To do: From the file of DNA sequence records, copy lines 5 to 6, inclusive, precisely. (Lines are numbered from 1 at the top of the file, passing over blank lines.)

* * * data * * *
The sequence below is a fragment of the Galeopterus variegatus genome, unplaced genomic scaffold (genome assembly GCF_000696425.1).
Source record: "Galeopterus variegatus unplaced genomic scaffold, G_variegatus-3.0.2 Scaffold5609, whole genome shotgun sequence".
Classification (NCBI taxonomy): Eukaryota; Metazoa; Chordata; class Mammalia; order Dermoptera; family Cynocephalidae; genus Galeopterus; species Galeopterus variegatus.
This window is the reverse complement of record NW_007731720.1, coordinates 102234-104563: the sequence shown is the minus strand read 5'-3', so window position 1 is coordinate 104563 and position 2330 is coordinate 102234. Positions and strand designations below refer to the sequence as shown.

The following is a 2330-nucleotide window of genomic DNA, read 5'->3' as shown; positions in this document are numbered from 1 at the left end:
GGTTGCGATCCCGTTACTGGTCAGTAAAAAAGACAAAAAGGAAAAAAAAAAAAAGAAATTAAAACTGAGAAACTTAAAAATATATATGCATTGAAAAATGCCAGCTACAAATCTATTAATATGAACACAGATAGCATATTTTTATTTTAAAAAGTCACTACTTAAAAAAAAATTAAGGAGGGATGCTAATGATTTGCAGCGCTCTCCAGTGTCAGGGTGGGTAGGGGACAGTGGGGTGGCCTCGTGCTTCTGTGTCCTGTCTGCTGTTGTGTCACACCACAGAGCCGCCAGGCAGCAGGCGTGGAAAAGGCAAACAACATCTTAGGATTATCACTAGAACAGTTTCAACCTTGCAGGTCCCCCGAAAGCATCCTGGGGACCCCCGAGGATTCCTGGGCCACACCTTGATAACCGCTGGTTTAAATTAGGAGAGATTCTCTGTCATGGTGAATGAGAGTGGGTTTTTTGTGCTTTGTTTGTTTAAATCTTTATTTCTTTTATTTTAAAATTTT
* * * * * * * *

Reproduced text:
The following is a 2330-nucleotide window of genomic DNA, read 5'->3' as shown; positions in this document are numbered from 1 at the left end:
GGTTGCGATCCCGTTACTGGTCAGTAAAAAAGACAAAAAGGAAAAAAAAAAAAAGAAATTAAAACTGAGAAACTTAAAAATATATATGCATTGAAAAATGCCAGCTACAAATCTATTAATATGAACACAGATAGCATATTTTTATTTTAAAAAGTCACTACTTAAAAAAAAATTAAGGAGGGATGCTAATGATTTGCAGCGCTCTCCAGTGTCAGGGTGGGTAGGGGACAGTGGGGTGGCCTCGTGCTTCTGTGTCCTGTCTGCTGTTGTGTCACACCACAGAGCCGCCAGGCAGCAGGCGTGGAAAAGGCAAACAACATCTTAGGATTATCACTAGAACAGTTTCAACCTTGCAGGTCCCCCGAAAGCATCCTGGGGACCCCCGAGGATTCCTGGGCCACACCTTGATAACCGCTGGTTTAAATTAGGAGAGATTCTCTGTCATGGTGAATGAGAGTGGGTTTTTTGTGCTTTGTTTGTTTAAATCTTTATTTCTTTTATTTTAAAATTTT